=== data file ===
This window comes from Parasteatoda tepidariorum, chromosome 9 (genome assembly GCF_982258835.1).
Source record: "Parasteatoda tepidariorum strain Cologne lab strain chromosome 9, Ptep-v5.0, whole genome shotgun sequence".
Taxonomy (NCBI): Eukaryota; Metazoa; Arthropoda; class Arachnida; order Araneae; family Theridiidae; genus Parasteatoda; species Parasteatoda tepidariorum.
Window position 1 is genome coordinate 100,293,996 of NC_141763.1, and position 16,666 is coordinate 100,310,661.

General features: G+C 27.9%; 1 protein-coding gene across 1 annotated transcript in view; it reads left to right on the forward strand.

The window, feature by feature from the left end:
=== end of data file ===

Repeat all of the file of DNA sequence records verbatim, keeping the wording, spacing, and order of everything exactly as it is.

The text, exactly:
This window comes from Parasteatoda tepidariorum, chromosome 9 (genome assembly GCF_982258835.1).
Source record: "Parasteatoda tepidariorum strain Cologne lab strain chromosome 9, Ptep-v5.0, whole genome shotgun sequence".
Taxonomy (NCBI): Eukaryota; Metazoa; Arthropoda; class Arachnida; order Araneae; family Theridiidae; genus Parasteatoda; species Parasteatoda tepidariorum.
Window position 1 is genome coordinate 100,293,996 of NC_141763.1, and position 16,666 is coordinate 100,310,661.

General features: G+C 27.9%; 1 protein-coding gene across 1 annotated transcript in view; it reads left to right on the forward strand.

The window, feature by feature from the left end: